Wrestler “Old School” Chris Wayne may be semi-retired, but his out-of-ring alter ego Chris Hennigar is by no means finished with the business he has adored since childhood.

Hennigar fell in love with the sport in the 1980s, growing up with Stampede Wrestling, the National Wrestling Alliance, and stacks of Pro Wrestling Illustrated magazines.

“Watching the Stampede guys from Chris Benoit to The Cuban Assassin, Bret Hart to Duke Myers, they were all so believable. And when my family finally got cable TV and I was introduced to TBS and the NWA — my God, the crowd reaction to the Rock ’n’ Roll Express and the sheer and utter hatred everyone had for the Four Horsemen, I was hooked,” Hennigar told SLAM! Wrestling.

Mauler and “Old School” Chris Wayne

Although he had notions of one day becoming a wrestler himself, it would not be until he was 25 that he actually went and pursued his dream. In July 1997, Hennigar went down to Lima, Ohio and trained for two-and-a-half months under Al Snow at BodySlammers. Calling it the greatest experience of his life, he also confessed it was a grueling one at the time.

“I called home probably once a week looking for my folks to send me airfare home because I thought I couldn’t take it,” he admitted. “But after my body got used to the constant bumps and I started to learn, there was no way anyone would have ever gotten me out of there except in a body bag.”

Looking back, Hennigar said he can appreciate the fact the instructors required each student to perfectly execute every bump and drill before moving on. “It made us a tight group, working together on our days off just to get things down. It was an experience I wish everyone could go through.”

His first match at a small, private outdoor show in Cleveland that a father bought for his kid’s birthday party would also be memorable, but for all the wrong reasons.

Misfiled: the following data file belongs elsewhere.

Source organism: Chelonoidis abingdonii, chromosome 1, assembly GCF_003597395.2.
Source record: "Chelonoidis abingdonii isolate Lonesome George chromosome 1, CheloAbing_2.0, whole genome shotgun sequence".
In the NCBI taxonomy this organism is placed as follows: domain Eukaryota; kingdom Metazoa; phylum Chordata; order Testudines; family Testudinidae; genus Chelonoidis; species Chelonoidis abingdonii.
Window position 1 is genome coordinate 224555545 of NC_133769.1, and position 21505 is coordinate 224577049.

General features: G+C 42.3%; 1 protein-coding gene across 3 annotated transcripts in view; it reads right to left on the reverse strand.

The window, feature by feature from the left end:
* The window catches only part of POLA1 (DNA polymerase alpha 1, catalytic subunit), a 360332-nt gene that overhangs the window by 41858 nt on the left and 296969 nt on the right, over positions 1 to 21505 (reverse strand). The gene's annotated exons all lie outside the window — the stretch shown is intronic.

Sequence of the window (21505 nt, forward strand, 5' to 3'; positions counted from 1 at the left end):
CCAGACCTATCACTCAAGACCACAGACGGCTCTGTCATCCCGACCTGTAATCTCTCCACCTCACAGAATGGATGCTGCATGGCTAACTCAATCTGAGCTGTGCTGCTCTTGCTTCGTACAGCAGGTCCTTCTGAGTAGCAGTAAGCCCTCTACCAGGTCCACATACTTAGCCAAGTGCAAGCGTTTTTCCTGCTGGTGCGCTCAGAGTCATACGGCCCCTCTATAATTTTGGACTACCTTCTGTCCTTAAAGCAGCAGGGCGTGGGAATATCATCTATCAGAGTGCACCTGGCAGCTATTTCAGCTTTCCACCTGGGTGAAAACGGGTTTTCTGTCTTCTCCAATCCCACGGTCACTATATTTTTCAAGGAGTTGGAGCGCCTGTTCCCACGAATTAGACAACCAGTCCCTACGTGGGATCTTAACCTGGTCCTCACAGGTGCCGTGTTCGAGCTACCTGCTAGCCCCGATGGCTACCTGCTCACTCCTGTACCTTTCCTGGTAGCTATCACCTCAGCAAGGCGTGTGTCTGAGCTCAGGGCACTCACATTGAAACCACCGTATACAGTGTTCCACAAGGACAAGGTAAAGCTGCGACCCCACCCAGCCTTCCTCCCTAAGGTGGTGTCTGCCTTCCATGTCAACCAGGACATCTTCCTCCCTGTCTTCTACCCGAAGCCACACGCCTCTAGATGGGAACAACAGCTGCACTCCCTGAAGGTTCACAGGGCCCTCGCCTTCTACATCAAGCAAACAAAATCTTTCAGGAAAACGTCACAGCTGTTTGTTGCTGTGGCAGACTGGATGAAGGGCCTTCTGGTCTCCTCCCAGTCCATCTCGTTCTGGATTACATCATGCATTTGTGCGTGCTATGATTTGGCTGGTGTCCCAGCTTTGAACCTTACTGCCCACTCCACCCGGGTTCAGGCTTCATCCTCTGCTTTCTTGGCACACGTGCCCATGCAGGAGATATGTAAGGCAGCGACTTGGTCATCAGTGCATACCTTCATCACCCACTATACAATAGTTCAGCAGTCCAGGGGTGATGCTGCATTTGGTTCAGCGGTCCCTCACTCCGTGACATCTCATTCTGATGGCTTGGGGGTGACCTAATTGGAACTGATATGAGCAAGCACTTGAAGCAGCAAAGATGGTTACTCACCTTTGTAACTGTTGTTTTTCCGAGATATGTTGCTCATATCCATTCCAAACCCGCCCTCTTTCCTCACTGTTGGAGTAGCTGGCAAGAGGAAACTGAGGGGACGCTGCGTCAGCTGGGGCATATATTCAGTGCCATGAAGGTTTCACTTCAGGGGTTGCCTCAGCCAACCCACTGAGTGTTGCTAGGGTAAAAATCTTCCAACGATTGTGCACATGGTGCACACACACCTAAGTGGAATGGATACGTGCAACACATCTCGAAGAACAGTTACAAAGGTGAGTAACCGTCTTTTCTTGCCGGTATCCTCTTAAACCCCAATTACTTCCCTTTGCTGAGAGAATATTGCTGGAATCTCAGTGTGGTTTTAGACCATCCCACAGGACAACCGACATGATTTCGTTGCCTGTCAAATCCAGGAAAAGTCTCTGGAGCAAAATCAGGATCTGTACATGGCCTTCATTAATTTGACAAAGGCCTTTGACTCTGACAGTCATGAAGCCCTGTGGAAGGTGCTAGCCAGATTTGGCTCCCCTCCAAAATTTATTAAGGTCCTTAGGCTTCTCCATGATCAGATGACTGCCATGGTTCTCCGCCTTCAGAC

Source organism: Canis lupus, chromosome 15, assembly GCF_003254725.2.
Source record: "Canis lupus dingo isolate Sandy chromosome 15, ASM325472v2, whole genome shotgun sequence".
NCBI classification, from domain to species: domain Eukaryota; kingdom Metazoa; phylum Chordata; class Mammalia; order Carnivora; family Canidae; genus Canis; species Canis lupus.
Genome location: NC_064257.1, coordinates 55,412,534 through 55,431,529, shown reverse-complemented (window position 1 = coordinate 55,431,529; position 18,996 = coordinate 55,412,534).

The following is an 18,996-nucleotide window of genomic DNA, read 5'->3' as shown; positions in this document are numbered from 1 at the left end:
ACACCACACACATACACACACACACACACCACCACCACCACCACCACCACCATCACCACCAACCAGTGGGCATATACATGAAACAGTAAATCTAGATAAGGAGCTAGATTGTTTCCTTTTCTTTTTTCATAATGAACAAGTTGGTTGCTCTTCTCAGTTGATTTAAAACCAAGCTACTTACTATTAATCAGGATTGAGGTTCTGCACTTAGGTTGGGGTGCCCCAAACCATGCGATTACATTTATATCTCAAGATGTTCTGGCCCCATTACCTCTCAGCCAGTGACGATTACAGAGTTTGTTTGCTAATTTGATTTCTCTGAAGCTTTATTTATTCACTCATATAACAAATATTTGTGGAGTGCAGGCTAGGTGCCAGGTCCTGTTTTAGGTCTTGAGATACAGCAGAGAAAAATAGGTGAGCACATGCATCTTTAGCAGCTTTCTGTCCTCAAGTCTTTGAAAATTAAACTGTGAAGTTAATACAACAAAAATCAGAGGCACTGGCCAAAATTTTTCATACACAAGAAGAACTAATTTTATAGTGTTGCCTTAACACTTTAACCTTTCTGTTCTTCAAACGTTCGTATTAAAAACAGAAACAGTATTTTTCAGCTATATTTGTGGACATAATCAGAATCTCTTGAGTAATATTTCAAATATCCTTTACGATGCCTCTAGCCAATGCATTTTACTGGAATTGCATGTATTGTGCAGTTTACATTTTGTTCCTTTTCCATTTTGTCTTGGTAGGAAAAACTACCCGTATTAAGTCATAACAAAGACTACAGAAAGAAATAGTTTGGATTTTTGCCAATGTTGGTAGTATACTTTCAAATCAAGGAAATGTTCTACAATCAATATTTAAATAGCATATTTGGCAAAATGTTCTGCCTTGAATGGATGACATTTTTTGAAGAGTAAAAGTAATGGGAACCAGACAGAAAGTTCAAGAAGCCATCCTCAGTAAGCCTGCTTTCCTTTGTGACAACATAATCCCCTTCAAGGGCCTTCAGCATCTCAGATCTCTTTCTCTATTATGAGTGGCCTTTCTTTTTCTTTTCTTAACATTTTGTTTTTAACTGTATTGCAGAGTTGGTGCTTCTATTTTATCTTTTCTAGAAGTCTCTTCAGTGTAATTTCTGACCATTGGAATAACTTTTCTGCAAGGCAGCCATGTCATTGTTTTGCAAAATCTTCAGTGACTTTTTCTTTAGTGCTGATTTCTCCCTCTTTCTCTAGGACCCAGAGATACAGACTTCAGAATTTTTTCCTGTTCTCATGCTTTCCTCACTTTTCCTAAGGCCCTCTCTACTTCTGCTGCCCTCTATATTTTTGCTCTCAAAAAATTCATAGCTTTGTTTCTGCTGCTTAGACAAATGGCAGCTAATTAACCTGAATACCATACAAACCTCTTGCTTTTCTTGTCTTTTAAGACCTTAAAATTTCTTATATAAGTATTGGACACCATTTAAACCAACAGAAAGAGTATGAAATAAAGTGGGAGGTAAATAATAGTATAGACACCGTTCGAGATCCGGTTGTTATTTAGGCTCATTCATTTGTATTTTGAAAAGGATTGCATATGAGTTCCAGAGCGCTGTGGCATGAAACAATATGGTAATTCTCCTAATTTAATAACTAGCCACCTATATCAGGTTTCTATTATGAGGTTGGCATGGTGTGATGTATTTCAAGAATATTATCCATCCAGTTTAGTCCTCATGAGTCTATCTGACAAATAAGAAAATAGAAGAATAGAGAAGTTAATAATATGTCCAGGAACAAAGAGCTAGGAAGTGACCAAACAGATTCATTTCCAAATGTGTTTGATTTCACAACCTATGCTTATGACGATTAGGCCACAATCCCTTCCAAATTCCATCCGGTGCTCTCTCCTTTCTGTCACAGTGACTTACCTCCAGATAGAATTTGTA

“Me and three other trainees worked in a tag team match and then a battle royal at the end. Well, in the battle royal one of this guy’s friends spun me around and the next thing I know the ground is coming up quickly.”

The untrained guest had joined the melee and poorly executed a DDT on Hennigar, who not surprisingly got hurt. But without medical insurance and no other obvious alternatives, one of the wrestlers popped his apparently dislocated shoulder back into place.

“We drove the three hours back to Lima and waited for a week until our next show. That entire week was agonizing. I had to keep working out to try and keep crisp and I had to keep taking bumps and it was killing me.”

Hennigar worked his next scheduled show but soon found himself unable to keep wrestling with his injury. Flat broke, he called home and got a plane ticket to Grande Prairie, Alberta.

Nearly a year of inactivity passed before Hennigar got in touch with Vance Nevada, who helped him get booked in Winnipeg. Thereafter, he found himself wrestling as Chris Wayne across the Prairie indy wrestling circuit.

“Old School” Chris Wayne mouths off to the fans.

“Not only is (Nevada) a consummate professional, but he has opened doors for me and helped me out more than I could ever thank him,” Hennigar said. “Without Vance Nevada, I would have never stepped in a wrestling ring again when I got home from the States.”

Around 2000, Hennigar joined Robert O’Keefe’s newly-formed Canadian Championship Wrestling (CCW) in Edmonton as a wrestler and trainer.

“At this time I had been in the business about three years. Looking back I probably jumped into the training thing a little too quickly but I was confident I could teach all of our guys the basic fundamentals,” he said, “and then by pairing them with vets in the ring they could learn as they went, so to speak.”